We are gathered here on this special day to do a number of things together. First and foremost we give thanks for the safe deliverance of these islands from the World Wars of the previous century. These were wars on a scale never before seen. The first was supposed to be the ‘war to end all wars’, yet within twenty years a greater conflict began which brought even more death and suffering to millions across the world. Hardly a day has gone by in the past century when there has not been a conflict somewhere in our world. 

It is now one hundred years since we first marked the anniversary of the Armistice by stopping in silence for two minutes, and praying: in remembrance of all those who gave their lives for our country, and for all who suffer as a result of war. For one hundred years we have engaged in a public act of remembrance. 

In 1919 the Prime Minister, David Lloyd George, commissioned a cenotaph (which means empty tomb) to stand in Whitehall, London, as a focus for an act of remembrance, when most of the war dead lay buried overseas. The original wood and plaster structure, designed by Sir Edward Lutyens, was only intended to stand for one week, but it proved so popular that a permanent one was created in Portland Stone ready for the 1920 Armistice Day.

Since 1919, the Cenotaph has become the central focus for national commemoration especially during the National Service of Remembrance held on Remembrance Sunday, the Sunday nearest to 11th November. Its meaning has developed and the Cenotaph now memorialises those who have given their lives in all conflicts since the First World War.

Throughout the country, local memorials were erected to remember the dead of the First and then the Second World War. Like the Cenotaph in London, these became the focus for local Remembrance ceremonies and we keep this tradition here in Maenclochog today, starting our Remembrance Service outside at our Village War Memorial. 

Our act of remembrance is not simply to recall a past event, or to bring the dead to mind, but something more. By remembering today, the sacrifice of countless men and women, we continue to show our thanks for the peace and prosperity which we now enjoy. 

We give thanks for to all those who have served, and continue to serve this country, both at home and abroad, and for the continuing work of the Royal British Legion in supporting veterans and their families. As a country we have asked much of our sons and daughters, and we continue so to do. ‘Cariad mwy na hwn nid oes gan neb; sef, bod i un roi ei einioes dros ei gyfeillion.’ ‘Greater love has no one than this, that someone lay down his life for his friends’ (Jn 15:13). They died that we might live. 

Their sacrifice calls to mind another sacrifice, made on a hill outside Jerusalem, ‘ble bu farw ein Harglwydd Iesu Grist drosom ni’. We remember this sacrifice too, as Jesus died for us. It is the heart of the Christian Faith, and the greatest demonstration possible of the saving power of love.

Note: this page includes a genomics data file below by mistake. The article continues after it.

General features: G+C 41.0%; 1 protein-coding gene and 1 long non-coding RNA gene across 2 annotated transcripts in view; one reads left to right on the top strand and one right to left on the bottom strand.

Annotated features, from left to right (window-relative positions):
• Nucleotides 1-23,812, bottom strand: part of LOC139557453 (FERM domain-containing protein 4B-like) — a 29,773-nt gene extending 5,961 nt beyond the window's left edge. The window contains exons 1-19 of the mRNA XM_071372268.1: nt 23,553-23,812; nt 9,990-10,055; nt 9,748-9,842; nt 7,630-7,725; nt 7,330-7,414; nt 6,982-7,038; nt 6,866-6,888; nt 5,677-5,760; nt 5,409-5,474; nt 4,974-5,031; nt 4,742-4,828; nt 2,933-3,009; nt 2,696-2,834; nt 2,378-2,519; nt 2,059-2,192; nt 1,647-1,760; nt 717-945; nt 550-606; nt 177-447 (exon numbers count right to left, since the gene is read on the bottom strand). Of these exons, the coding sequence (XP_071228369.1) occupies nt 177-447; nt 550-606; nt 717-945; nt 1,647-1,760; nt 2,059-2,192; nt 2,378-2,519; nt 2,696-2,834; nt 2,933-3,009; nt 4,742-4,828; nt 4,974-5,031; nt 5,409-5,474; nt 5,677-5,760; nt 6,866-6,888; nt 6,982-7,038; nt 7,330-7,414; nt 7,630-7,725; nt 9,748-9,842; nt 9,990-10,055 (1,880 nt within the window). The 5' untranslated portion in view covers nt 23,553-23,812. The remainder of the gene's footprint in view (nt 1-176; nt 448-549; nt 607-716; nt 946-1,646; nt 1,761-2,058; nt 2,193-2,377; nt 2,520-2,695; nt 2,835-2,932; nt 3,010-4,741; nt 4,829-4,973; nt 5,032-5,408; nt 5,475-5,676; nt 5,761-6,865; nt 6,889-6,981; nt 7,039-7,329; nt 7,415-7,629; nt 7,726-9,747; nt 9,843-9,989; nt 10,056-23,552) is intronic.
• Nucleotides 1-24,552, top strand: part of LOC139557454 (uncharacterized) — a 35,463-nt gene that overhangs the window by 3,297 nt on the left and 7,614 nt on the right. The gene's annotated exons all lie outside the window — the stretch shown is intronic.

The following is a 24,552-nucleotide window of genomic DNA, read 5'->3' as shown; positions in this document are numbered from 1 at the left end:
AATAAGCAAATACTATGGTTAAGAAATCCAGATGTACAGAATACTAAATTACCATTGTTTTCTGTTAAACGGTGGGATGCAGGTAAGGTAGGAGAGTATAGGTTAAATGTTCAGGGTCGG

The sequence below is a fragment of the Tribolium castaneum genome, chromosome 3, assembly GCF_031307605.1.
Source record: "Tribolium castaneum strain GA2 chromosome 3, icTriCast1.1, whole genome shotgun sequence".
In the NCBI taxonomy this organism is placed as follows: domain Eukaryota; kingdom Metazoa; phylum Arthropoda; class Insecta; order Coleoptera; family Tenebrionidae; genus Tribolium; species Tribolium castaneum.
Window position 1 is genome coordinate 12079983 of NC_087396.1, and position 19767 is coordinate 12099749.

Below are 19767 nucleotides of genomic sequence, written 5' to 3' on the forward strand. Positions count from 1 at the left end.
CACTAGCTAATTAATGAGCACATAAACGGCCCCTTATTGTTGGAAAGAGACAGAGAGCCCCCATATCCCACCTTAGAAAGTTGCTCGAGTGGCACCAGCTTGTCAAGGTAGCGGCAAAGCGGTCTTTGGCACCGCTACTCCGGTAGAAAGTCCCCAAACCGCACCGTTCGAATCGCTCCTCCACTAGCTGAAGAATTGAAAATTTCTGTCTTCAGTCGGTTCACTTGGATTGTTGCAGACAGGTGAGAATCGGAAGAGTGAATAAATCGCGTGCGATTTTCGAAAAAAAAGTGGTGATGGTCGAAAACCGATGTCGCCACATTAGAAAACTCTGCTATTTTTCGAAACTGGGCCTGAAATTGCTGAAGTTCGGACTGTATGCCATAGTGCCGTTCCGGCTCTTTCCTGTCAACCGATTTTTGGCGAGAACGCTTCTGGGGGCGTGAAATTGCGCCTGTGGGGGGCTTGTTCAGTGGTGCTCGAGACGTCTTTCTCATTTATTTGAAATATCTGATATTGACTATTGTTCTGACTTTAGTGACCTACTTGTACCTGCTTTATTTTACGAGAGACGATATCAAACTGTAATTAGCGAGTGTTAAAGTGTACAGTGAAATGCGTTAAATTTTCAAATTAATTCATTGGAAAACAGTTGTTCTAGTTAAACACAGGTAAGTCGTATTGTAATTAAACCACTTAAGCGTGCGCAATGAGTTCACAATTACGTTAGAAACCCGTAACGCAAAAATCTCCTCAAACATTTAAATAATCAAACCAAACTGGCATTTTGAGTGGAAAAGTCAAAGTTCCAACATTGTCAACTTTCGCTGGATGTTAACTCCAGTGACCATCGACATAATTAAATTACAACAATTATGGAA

Love is at the heart of remembrance. Our human love comes from God, the source of all love. This love has the power to heal wounds, to comfort grief and loss. One hundred years on from the end of the First World War, the world still needs healing. This is beyond our capabilities as human beings. We need God’s help. Our God loves us, and longs to heal our wounds. He gave His Son to die for us, on the Cross, a painful death at the hands of enemy soldiers. Three days later, Jesus rose from the dead. His tomb was empty, and just as with the empty Cenotaph in London we are reminded that death is not the end. The Christian belief in the Resurrection of the dead and the life to come gives us all hope.

On the first Remembrance Day, one hundred years ago, two minutes silence was introduced. At 11 o’clock, as well as remembering the fallen, we take time to pray for peace. There are two words for peace in Welsh, ‘heddwch’, and ‘tangnefedd’. The first, ‘heddwch’ means an end to hostilities, the Armistice ceasefire which we celebrate today. But ‘tangnefedd’, the other kind of peace, is something far deeper and richer. It is the peace of God, the shalom of the Hebrew Old Testament. This is the gift of God, a feeling of wholeness, which brings about healing. So when Jesus says, ‘Blessed are the peacemakers, for they shall be called sons of God.’ ‘Gwyn eu byd y tangnefeddwyr: canys hwy a elwir yn blant i Dduw’ (Mt 5:9) He is envisaging something both radical and world-changing: something which heals, which forgives, and which loves. Today we commit ourselves to making peace a reality: here and now — in our community, in our families, in our relationships, in what we are, in what we say, and in what we do. We can never be too busy to do this. When we take the path of peace we honour the memory of those who gave their lives so that we might live. 

So let us therefore commit ourselves to help create the peace which Christ came to bring, for the glory of God, and the good of all human kind. Our Lord Jesus Christ has shown us another way to live — the way of love and gentleness. In memory of what Christ did here on earth, and continues to do, we can experience the peace of the Kingdom of God, where wounds are healed and divisions are reconciled. Today we give our thanks for those who sacrificed themselves for us, and we honour their memory by treasuring the peace won at so great a cost. 

Almighty God, hear our prayers and thanksgivings for all whom we remember this day. In the name of the Father, and of the Son, and of the Holy Spirit, Amen. 

Walter Kleinfeldt’s album showing the aftermath of a skirmish during the Battle of Somme, 1916 (7).jpg

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